It also goes to show how lucky I was with the first filter I’d built. The bandwidth may have been an unexpectedly narrow 1.9kHz but the combination of narrow BW and what must have been a filter with very, VERY close to 50 ohms input and output impedance resulted in a very flat passband.
What to do to reduce the ripple? I needed to impedance match the input and output of my new 2.7kHz filter to 50 ohms.
Now Dishal had predicted about 94 ohms impedance in/out. So I guess I could have just matched to that. But I had altered the capacitor values slightly. By now I had learnt that sometimes very small values of capacitance make big differences. I guess I could have used Dishal, and altered the requested bandwidth to arrive at the actual value of capacitance I had used and then read off the predicted Zo in/out. But I wasn’t sure if this approach was valid. So in the end I went and built a couple of in-line resistive terminators.
You place these either side of the filter. Then adjust the mutli-turn pots for best passband response while looking at the spectrum analyzer filter sweep in real time. The resistive terminations cause bucket loads of additional insertion loss but you don’t worry about that. This adjustment is subjective and a bit tricky. As I had to keep adjusting the DSA-815 settings to keep the top of the passband visible. Adjusting the resistors tended to make important parts of the trace disappear off the bottom of the analyzer screen. Eventually I arrived at what I thought looked like the flattest passband response. And when the terminators were removed and the actual resistance checked with an Ohm meter I was pretty close to 75 ohms.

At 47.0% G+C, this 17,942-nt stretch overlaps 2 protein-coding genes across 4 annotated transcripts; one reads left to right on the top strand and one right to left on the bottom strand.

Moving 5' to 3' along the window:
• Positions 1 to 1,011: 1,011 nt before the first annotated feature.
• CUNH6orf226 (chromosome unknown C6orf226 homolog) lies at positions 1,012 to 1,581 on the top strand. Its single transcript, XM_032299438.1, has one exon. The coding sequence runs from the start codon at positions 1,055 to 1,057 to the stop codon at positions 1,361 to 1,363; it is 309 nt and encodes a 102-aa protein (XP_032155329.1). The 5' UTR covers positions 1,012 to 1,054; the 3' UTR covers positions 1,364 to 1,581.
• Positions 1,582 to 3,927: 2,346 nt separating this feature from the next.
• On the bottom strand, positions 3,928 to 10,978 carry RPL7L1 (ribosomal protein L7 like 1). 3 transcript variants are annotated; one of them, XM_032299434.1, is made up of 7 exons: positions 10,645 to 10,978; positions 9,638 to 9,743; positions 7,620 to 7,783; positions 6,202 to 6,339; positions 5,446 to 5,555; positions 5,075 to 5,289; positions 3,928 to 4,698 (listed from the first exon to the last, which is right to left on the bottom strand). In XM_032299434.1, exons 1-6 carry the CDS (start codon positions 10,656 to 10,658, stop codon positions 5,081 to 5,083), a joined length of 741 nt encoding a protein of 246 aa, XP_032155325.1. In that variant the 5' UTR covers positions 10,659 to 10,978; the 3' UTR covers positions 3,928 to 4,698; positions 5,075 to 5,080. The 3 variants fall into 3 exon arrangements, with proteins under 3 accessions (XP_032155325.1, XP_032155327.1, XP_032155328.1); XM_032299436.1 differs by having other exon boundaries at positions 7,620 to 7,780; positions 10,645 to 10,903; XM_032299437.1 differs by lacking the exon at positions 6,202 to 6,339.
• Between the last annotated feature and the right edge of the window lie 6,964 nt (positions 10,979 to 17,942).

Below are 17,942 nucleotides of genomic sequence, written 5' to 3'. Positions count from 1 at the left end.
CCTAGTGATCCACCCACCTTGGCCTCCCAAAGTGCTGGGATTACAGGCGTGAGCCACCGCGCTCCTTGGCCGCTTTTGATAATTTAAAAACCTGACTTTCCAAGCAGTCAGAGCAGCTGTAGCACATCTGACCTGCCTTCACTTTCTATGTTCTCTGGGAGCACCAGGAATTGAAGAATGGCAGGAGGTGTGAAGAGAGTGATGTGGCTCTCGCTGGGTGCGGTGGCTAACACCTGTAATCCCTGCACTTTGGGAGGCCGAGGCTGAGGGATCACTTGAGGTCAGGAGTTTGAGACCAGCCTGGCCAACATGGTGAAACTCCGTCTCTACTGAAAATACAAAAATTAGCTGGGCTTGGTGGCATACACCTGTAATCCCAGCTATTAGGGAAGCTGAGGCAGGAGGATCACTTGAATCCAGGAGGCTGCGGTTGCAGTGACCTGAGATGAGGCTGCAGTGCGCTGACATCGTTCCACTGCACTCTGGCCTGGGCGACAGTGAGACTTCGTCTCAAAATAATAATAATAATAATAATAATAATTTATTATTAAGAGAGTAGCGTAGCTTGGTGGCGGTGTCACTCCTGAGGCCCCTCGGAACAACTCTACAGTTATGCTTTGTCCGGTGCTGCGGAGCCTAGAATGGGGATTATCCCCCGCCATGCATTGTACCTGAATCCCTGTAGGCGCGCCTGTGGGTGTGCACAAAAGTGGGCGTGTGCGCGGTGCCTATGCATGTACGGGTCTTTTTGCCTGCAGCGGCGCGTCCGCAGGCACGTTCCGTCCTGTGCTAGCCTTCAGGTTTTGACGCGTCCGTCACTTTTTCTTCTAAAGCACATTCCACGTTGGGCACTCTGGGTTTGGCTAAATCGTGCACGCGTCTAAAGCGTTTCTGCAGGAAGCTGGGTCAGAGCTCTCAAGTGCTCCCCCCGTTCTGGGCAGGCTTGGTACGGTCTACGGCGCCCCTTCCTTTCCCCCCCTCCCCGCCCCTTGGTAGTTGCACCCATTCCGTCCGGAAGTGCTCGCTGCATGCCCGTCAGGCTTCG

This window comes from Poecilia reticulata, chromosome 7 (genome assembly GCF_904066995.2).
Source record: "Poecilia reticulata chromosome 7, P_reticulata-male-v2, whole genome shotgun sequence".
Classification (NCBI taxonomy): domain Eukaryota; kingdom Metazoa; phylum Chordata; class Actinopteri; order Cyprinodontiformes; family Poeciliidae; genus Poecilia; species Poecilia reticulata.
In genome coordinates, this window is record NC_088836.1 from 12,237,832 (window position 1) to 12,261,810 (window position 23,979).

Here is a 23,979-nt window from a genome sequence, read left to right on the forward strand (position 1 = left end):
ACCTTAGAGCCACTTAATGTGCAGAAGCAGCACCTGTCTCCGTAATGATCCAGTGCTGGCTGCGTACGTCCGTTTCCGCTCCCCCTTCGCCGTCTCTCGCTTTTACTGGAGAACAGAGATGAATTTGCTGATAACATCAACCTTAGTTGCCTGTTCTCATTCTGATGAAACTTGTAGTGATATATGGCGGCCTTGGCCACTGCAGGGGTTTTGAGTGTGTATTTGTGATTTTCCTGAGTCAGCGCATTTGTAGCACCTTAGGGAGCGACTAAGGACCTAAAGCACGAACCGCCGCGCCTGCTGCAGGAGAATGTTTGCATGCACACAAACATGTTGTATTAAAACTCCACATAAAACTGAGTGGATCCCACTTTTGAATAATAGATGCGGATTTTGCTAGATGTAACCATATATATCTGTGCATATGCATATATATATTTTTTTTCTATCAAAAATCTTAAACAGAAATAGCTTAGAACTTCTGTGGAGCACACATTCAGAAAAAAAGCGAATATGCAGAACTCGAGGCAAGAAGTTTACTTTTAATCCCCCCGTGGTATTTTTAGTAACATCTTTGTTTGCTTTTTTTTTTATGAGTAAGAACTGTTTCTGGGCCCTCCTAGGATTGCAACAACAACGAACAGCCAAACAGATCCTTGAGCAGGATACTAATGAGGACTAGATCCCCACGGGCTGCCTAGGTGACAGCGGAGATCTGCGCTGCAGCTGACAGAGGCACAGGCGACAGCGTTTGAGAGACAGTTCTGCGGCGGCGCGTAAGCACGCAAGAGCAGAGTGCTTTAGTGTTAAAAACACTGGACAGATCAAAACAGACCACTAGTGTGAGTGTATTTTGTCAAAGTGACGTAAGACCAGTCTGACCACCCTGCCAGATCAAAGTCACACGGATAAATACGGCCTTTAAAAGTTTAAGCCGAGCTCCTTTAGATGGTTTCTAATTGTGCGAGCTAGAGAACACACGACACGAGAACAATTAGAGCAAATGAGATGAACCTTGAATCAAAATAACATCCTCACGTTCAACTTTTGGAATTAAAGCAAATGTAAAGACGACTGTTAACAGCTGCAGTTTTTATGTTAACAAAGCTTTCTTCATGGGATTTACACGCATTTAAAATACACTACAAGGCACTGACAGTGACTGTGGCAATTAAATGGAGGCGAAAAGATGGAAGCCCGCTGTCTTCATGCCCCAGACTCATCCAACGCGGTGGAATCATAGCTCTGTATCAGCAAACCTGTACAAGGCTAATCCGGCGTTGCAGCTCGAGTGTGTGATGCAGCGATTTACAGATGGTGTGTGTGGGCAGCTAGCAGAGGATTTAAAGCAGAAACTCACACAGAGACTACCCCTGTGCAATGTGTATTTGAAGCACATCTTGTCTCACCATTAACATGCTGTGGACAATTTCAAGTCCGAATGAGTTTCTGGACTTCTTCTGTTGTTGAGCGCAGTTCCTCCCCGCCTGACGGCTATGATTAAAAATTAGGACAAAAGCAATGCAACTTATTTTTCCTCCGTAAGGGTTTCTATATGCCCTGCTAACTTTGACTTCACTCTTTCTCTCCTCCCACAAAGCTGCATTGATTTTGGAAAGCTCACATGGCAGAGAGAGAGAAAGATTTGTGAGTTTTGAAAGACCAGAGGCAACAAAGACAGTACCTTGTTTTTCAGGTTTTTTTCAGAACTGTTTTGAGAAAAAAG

So I then asked the Dishal LC-Match to give me the values for a L-Pad to match 75 ohms to 50 ohms. Which gave series inductance of 0.28uH with parallel capacitance of 75pF. I substituted 75pF for a standard value of 82pF and with a bit of help from the AADE LC meter (fantastic tool this!) built some 0.28uH air-core coils and the result looked something like this:-
And the actual filter response now looked like this:-
~ 0.5dB passband ripple!
As Colonel Hannibal from the “A-Team” would say:- “You gotta love it when a plan comes together!”